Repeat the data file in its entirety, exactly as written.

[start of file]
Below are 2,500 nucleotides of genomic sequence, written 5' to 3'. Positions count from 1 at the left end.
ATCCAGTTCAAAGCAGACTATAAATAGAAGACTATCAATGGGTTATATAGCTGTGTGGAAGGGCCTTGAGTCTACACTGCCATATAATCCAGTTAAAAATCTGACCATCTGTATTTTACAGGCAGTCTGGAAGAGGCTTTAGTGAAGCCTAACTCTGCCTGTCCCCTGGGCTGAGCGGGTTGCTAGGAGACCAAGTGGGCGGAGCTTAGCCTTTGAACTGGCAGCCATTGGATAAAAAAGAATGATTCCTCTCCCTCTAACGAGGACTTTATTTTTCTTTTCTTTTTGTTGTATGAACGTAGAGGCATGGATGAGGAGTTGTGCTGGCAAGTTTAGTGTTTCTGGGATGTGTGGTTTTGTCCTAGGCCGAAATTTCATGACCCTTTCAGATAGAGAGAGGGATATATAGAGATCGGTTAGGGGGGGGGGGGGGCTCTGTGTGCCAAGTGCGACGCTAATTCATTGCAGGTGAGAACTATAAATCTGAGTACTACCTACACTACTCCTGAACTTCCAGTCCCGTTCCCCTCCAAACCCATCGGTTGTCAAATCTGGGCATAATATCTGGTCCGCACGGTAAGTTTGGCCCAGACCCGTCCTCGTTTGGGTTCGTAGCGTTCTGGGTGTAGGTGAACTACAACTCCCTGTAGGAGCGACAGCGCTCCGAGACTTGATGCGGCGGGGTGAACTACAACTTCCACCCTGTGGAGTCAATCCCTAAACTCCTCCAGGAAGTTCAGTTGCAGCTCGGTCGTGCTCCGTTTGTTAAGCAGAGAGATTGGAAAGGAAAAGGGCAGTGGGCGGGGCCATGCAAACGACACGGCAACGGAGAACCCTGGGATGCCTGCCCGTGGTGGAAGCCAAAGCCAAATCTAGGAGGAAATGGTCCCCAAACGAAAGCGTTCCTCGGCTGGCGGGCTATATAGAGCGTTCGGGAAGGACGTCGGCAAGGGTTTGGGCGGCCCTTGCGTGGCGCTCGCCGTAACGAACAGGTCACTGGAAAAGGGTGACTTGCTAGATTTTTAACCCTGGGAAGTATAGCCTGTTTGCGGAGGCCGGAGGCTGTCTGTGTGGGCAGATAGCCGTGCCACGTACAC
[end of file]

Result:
Below are 2,500 nucleotides of genomic sequence, written 5' to 3'. Positions count from 1 at the left end.
ATCCAGTTCAAAGCAGACTATAAATAGAAGACTATCAATGGGTTATATAGCTGTGTGGAAGGGCCTTGAGTCTACACTGCCATATAATCCAGTTAAAAATCTGACCATCTGTATTTTACAGGCAGTCTGGAAGAGGCTTTAGTGAAGCCTAACTCTGCCTGTCCCCTGGGCTGAGCGGGTTGCTAGGAGACCAAGTGGGCGGAGCTTAGCCTTTGAACTGGCAGCCATTGGATAAAAAAGAATGATTCCTCTCCCTCTAACGAGGACTTTATTTTTCTTTTCTTTTTGTTGTATGAACGTAGAGGCATGGATGAGGAGTTGTGCTGGCAAGTTTAGTGTTTCTGGGATGTGTGGTTTTGTCCTAGGCCGAAATTTCATGACCCTTTCAGATAGAGAGAGGGATATATAGAGATCGGTTAGGGGGGGGGGGGGGCTCTGTGTGCCAAGTGCGACGCTAATTCATTGCAGGTGAGAACTATAAATCTGAGTACTACCTACACTACTCCTGAACTTCCAGTCCCGTTCCCCTCCAAACCCATCGGTTGTCAAATCTGGGCATAATATCTGGTCCGCACGGTAAGTTTGGCCCAGACCCGTCCTCGTTTGGGTTCGTAGCGTTCTGGGTGTAGGTGAACTACAACTCCCTGTAGGAGCGACAGCGCTCCGAGACTTGATGCGGCGGGGTGAACTACAACTTCCACCCTGTGGAGTCAATCCCTAAACTCCTCCAGGAAGTTCAGTTGCAGCTCGGTCGTGCTCCGTTTGTTAAGCAGAGAGATTGGAAAGGAAAAGGGCAGTGGGCGGGGCCATGCAAACGACACGGCAACGGAGAACCCTGGGATGCCTGCCCGTGGTGGAAGCCAAAGCCAAATCTAGGAGGAAATGGTCCCCAAACGAAAGCGTTCCTCGGCTGGCGGGCTATATAGAGCGTTCGGGAAGGACGTCGGCAAGGGTTTGGGCGGCCCTTGCGTGGCGCTCGCCGTAACGAACAGGTCACTGGAAAAGGGTGACTTGCTAGATTTTTAACCCTGGGAAGTATAGCCTGTTTGCGGAGGCCGGAGGCTGTCTGTGTGGGCAGATAGCCGTGCCACGTACAC